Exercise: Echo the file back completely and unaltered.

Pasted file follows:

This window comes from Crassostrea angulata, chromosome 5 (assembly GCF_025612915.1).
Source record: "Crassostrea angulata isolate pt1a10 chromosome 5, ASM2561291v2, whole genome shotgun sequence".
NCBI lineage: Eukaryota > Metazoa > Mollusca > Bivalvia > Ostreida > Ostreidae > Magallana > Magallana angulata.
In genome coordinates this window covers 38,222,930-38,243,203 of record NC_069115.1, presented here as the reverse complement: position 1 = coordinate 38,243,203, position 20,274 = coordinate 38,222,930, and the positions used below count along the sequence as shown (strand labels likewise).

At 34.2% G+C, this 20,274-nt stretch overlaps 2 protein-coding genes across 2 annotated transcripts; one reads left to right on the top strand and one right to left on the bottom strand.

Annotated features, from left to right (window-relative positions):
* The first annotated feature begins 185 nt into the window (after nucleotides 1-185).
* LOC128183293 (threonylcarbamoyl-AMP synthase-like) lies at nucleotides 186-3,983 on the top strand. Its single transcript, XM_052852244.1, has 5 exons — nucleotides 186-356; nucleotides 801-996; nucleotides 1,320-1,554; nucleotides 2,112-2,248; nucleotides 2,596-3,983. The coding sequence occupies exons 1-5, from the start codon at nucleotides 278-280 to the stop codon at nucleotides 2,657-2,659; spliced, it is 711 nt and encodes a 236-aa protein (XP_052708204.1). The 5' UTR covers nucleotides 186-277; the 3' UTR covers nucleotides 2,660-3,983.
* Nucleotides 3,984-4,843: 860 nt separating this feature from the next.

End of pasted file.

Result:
This window comes from Crassostrea angulata, chromosome 5 (assembly GCF_025612915.1).
Source record: "Crassostrea angulata isolate pt1a10 chromosome 5, ASM2561291v2, whole genome shotgun sequence".
NCBI lineage: Eukaryota > Metazoa > Mollusca > Bivalvia > Ostreida > Ostreidae > Magallana > Magallana angulata.
In genome coordinates this window covers 38,222,930-38,243,203 of record NC_069115.1, presented here as the reverse complement: position 1 = coordinate 38,243,203, position 20,274 = coordinate 38,222,930, and the positions used below count along the sequence as shown (strand labels likewise).

At 34.2% G+C, this 20,274-nt stretch overlaps 2 protein-coding genes across 2 annotated transcripts; one reads left to right on the top strand and one right to left on the bottom strand.

Annotated features, from left to right (window-relative positions):
* The first annotated feature begins 185 nt into the window (after nucleotides 1-185).
* LOC128183293 (threonylcarbamoyl-AMP synthase-like) lies at nucleotides 186-3,983 on the top strand. Its single transcript, XM_052852244.1, has 5 exons — nucleotides 186-356; nucleotides 801-996; nucleotides 1,320-1,554; nucleotides 2,112-2,248; nucleotides 2,596-3,983. The coding sequence occupies exons 1-5, from the start codon at nucleotides 278-280 to the stop codon at nucleotides 2,657-2,659; spliced, it is 711 nt and encodes a 236-aa protein (XP_052708204.1). The 5' UTR covers nucleotides 186-277; the 3' UTR covers nucleotides 2,660-3,983.
* Nucleotides 3,984-4,843: 860 nt separating this feature from the next.